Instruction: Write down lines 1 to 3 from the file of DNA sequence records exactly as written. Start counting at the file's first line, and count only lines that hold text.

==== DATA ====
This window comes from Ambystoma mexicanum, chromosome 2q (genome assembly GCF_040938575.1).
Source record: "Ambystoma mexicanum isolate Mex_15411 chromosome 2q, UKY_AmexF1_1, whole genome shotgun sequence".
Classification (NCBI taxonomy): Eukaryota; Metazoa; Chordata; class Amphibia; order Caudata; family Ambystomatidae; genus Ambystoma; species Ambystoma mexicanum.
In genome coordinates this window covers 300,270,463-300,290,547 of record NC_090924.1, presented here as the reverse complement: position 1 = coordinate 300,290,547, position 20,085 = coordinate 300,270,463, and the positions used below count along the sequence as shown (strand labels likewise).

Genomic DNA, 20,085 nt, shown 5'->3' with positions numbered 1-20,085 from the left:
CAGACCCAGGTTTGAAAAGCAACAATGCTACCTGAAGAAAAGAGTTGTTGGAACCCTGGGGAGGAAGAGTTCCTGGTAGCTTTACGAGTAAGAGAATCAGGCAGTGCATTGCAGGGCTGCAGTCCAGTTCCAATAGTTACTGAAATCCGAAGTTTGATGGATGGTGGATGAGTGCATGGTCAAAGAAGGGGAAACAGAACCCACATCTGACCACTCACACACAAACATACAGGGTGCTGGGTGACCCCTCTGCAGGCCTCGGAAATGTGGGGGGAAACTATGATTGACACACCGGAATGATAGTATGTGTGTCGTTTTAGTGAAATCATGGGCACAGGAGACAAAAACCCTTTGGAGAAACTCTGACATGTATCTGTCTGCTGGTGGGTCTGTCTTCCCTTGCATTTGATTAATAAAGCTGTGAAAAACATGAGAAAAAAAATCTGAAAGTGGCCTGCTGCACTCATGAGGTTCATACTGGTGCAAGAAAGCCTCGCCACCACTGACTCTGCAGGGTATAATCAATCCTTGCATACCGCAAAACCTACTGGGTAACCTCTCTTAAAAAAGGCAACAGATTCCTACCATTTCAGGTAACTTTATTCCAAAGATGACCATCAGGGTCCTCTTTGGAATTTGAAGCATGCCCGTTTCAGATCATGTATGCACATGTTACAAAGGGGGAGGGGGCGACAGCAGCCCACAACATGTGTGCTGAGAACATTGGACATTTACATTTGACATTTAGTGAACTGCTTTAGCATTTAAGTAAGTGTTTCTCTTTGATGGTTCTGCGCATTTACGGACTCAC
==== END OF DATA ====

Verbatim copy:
This window comes from Ambystoma mexicanum, chromosome 2q (genome assembly GCF_040938575.1).
Source record: "Ambystoma mexicanum isolate Mex_15411 chromosome 2q, UKY_AmexF1_1, whole genome shotgun sequence".
Classification (NCBI taxonomy): Eukaryota; Metazoa; Chordata; class Amphibia; order Caudata; family Ambystomatidae; genus Ambystoma; species Ambystoma mexicanum.